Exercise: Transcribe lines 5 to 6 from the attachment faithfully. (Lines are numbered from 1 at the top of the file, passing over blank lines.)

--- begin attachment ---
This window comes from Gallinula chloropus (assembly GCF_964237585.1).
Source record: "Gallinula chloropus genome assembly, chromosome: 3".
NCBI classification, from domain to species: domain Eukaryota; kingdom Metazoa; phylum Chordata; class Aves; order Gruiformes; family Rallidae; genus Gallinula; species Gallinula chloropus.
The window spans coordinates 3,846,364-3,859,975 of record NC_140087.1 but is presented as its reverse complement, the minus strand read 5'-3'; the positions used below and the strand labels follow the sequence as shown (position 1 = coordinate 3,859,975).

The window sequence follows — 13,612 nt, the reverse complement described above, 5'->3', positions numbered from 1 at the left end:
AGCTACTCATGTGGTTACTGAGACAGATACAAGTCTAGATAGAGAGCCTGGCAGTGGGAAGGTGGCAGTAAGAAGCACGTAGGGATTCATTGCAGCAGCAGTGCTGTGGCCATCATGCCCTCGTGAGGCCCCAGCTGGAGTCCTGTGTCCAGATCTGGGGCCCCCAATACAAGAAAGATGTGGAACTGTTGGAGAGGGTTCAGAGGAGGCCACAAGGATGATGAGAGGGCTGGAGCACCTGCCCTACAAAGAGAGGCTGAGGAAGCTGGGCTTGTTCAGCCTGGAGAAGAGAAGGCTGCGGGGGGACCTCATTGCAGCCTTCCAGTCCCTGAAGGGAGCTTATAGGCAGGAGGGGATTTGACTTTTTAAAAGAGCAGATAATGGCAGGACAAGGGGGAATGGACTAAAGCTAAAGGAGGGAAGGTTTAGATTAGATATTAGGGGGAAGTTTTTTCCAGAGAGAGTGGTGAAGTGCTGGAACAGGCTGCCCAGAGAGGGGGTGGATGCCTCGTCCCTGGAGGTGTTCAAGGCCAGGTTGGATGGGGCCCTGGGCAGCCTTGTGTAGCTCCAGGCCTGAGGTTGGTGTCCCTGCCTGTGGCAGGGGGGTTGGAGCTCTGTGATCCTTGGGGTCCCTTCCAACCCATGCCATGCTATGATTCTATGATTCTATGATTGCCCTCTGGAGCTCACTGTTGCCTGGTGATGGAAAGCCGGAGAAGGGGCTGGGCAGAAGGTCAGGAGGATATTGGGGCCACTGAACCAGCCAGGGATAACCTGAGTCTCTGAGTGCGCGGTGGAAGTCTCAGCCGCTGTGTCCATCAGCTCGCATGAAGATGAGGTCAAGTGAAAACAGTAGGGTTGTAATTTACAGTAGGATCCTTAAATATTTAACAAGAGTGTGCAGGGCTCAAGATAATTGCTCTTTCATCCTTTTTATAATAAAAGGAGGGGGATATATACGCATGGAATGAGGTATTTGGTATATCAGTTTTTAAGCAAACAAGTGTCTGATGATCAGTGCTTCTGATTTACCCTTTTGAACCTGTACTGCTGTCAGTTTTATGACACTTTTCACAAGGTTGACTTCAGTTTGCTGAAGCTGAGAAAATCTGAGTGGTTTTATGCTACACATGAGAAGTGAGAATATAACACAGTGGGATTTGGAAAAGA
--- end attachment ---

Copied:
The window sequence follows — 13,612 nt, the reverse complement described above, 5'->3', positions numbered from 1 at the left end:
AGCTACTCATGTGGTTACTGAGACAGATACAAGTCTAGATAGAGAGCCTGGCAGTGGGAAGGTGGCAGTAAGAAGCACGTAGGGATTCATTGCAGCAGCAGTGCTGTGGCCATCATGCCCTCGTGAGGCCCCAGCTGGAGTCCTGTGTCCAGATCTGGGGCCCCCAATACAAGAAAGATGTGGAACTGTTGGAGAGGGTTCAGAGGAGGCCACAAGGATGATGAGAGGGCTGGAGCACCTGCCCTACAAAGAGAGGCTGAGGAAGCTGGGCTTGTTCAGCCTGGAGAAGAGAAGGCTGCGGGGGGACCTCATTGCAGCCTTCCAGTCCCTGAAGGGAGCTTATAGGCAGGAGGGGATTTGACTTTTTAAAAGAGCAGATAATGGCAGGACAAGGGGGAATGGACTAAAGCTAAAGGAGGGAAGGTTTAGATTAGATATTAGGGGGAAGTTTTTTCCAGAGAGAGTGGTGAAGTGCTGGAACAGGCTGCCCAGAGAGGGGGTGGATGCCTCGTCCCTGGAGGTGTTCAAGGCCAGGTTGGATGGGGCCCTGGGCAGCCTTGTGTAGCTCCAGGCCTGAGGTTGGTGTCCCTGCCTGTGGCAGGGGGGTTGGAGCTCTGTGATCCTTGGGGTCCCTTCCAACCCATGCCATGCTATGATTCTATGATTCTATGATTGCCCTCTGGAGCTCACTGTTGCCTGGTGATGGAAAGCCGGAGAAGGGGCTGGGCAGAAGGTCAGGAGGATATTGGGGCCACTGAACCAGCCAGGGATAACCTGAGTCTCTGAGTGCGCGGTGGAAGTCTCAGCCGCTGTGTCCATCAGCTCGCATGAAGATGAGGTCAAGTGAAAACAGTAGGGTTGTAATTTACAGTAGGATCCTTAAATATTTAACAAGAGTGTGCAGGGCTCAAGATAATTGCTCTTTCATCCTTTTTATAATAAAAGGAGGGGGATATATACGCATGGAATGAGGTATTTGGTATATCAGTTTTTAAGCAAACAAGTGTCTGATGATCAGTGCTTCTGATTTACCCTTTTGAACCTGTACTGCTGTCAGTTTTATGACACTTTTCACAAGGTTGACTTCAGTTTGCTGAAGCTGAGAAAATCTGAGTGGTTTTATGCTACACATGAGAAGTGAGAATATAACACAGTGGGATTTGGAAAAGA